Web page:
Joseph grew into a smart and handsome man. Joseph “succeeded in everything he did” while serving Potiphar (Gen. 39:2). Everything that Joseph did prospered (Gen. 39:3). Joseph soon found favor in Potiphar’s mind (Gen. 39:4) and he put Joseph in charge of everything that Potiphar owned. Joseph was so competent that Potiphar only decided what he was going to eat because Joseph took care of everything else (Gen. 39:6).
When Potiphar’s wife expressed her desire to have sex with Joseph (Gen. 39:7) he refused and tried to avoid her (Gen. 39:8-10). When Potiphar’s wife was alone with Joseph she grabbed him and demanded he have sex with her. But Joseph ran away from her (Gen. 39:12)! Potiphar’s wife lied and said that Joseph had tried to rape her, so Joseph was placed in jail (Gen. 39:13-20).
While in jail Joseph proved himself a faithful servant and good manager, just as he had been under Potiphar. Soon the chief jailer put Joseph in charge of all the prisoners (Gen. 39:21-23). Later Joseph was released and given responsibility by the Pharaoh of Egypt.
In Pharaoh’s service, Pharaoh put Joseph in charge of his court and all the people of Egypt took orders from him (Gen. 41:40). Joseph gathered food during the seven years of good crops in Egypt (Gen. 41:47-49). And when the crops stopped producing food and the people were hungry, they all came to Joseph because he had stored the extra food from the seven good years of harvests. When famine came, people from all over the earth came to Joseph and he sold food to them (Gen. 41:56-57).
During the severe famine Joseph’s brothers, which had sold him into slavery 13 years earlier, came to him asking him for food. Joseph told them to bring their families to live in Egypt so that Joseph could provide for them (Gen. 49:9-11). Which he did until his father died.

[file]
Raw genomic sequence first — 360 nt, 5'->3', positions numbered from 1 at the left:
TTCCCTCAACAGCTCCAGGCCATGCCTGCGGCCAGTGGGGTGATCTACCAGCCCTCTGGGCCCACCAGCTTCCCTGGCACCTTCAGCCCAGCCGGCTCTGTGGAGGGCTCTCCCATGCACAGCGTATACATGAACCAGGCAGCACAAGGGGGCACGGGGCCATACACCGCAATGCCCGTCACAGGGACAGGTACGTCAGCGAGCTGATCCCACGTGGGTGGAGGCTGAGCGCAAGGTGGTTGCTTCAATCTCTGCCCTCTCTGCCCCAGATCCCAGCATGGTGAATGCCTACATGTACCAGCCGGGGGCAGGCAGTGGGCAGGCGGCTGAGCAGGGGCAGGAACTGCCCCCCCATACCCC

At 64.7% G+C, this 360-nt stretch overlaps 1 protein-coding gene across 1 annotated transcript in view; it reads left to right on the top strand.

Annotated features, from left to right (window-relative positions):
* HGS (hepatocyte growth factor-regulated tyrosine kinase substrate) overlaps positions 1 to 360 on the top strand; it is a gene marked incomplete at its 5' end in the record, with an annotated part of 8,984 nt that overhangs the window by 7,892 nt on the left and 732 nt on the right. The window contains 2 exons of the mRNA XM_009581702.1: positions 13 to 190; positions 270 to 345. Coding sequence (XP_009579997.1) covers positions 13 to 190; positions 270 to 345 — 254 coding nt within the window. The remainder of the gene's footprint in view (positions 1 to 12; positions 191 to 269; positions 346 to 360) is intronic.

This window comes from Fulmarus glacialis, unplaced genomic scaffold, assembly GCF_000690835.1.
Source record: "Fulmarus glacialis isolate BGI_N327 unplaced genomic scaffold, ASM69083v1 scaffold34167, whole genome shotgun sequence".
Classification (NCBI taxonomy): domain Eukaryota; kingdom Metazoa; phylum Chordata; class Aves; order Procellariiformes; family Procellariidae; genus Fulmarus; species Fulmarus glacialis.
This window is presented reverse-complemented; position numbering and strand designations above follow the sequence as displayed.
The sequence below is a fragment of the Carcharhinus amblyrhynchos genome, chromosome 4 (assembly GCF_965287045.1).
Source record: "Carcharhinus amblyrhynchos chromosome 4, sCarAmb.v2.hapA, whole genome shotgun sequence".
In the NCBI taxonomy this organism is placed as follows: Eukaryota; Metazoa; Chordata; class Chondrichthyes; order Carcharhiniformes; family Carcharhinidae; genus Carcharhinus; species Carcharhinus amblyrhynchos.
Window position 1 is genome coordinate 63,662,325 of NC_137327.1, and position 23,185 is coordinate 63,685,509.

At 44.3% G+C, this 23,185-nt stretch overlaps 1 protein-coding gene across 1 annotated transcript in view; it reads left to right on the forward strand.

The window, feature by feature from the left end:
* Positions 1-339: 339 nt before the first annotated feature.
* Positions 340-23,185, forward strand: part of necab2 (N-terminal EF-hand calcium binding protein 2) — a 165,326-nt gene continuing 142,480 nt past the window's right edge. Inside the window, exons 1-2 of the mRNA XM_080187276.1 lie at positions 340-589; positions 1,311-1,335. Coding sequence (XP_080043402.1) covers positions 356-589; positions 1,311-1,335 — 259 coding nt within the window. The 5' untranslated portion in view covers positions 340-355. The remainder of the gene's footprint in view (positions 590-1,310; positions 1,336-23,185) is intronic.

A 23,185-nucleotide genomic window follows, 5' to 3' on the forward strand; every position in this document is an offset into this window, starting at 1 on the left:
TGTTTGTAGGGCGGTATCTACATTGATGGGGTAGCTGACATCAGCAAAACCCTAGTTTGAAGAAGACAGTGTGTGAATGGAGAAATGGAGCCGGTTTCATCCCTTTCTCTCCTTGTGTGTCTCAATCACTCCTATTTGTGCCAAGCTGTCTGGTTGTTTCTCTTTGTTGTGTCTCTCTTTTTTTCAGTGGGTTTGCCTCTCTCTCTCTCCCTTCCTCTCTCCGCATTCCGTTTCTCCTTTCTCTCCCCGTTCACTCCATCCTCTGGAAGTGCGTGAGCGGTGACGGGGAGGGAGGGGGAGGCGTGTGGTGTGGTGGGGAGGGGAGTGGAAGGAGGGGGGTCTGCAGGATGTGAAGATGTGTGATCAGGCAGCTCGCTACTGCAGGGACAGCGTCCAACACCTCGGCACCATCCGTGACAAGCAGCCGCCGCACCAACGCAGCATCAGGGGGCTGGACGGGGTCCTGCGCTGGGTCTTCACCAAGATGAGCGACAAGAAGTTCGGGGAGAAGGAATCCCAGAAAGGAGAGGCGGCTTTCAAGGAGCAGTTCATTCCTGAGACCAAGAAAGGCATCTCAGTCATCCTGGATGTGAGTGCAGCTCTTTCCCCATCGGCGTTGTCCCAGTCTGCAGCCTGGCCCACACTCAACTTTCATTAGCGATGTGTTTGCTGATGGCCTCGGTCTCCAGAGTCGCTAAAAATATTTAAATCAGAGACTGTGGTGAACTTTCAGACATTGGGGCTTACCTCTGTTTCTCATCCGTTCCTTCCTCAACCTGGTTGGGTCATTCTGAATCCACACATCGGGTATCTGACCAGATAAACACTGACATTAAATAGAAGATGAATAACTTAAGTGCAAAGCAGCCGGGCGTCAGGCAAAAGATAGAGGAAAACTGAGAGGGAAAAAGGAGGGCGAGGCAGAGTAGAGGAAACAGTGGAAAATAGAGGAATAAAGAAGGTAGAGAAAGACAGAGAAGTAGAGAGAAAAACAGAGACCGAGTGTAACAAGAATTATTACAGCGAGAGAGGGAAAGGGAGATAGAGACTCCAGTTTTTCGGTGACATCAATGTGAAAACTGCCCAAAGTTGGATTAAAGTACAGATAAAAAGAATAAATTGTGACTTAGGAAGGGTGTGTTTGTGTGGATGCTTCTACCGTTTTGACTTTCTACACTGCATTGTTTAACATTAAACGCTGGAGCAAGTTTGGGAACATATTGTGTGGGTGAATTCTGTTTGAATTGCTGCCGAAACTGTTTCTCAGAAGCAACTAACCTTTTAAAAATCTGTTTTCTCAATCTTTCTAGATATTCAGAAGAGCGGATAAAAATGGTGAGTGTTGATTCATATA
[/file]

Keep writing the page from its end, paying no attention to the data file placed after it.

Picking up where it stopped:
CULTIVATING GOOD CHARACTER IN OUR LIVES
How can we cultivate a good character for our lives? First, we need to do what we say we will do. Judah said one thing but planned to do something different. Judah could have avoided a lot of embarrassment and shame if he would have simply done what he told Tamar he was going to do. Or if he would have been honest and told her he had no intention of marrying Shelah to her, she could have found another person to marry (see Ruth 4 for an example). But he did not. He said one thing knowing he intended to do something different. But Joseph said he would help his brothers and he did help them multiple times (even when he didn’t have to, and when no one would blame him for not helping them). For us to be people of good character, we need to do what we say we will do.
Second, we need to stay away from sin. Sin can be blatant gossip about others, uncontrollable anger, drunkenness, or envy of others. Judah sought sex with a prostitute while traveling. Joseph fled the sexual advances of his boss’ wife. There are several things we can do to stay away from sin. The place to start is to not put ourselves in front of temptations. If we are particularly vulnerable to a certain vice, we should do everything possible to remove opportunities for temptation from our lives. Another way we can stay away from sin is to pick specific verses of Scripture to memorize that will aid us in our time of need. James 4:7 says, “Submit yourselves to God. Resist the devil, and he will flee from you.” When we lean on the Lord, he will help us to resist the temptations that are trying to pull us away from him. When we feel tempted, we should pray as Jesus instructs in Luke 22:40 that we would not fall into temptation. Galatians 5:16 says that if we “walk in step with the Spirit, we will not gratify the desires of the flesh.” Having verses like these in our memory bank and in our heart can help us rely on the Holy Spirit to combat the temptations that we face.
Third, we need to look different. Judah was “one of the guys.” He had a business and enjoyed the luxuries of travels. Joseph stood out among everyone he was around. Potiphar, the jail warden, and Pharaoh all recognized that something was different about Joseph. As Christians in a non-Christian world people should look at us and see that something is different. Paul told the believers in Philippi that even though they lived in the city of Philippi (which was part of the Roman Empire) they were “citizens of heaven” (Phil. 1:27; 3:20). To live as a citizen of heaven includes praying unceasingly, participating in a faith community, and providing for our family, our church, and more. Regardless of where we physically find ourselves, living as citizens of heaven should make us look different.
Character counts. It effects our lives in more ways than we realize. We saw this in Judah’s story above. Hopefully we can cultivate a good character and be more like Joseph.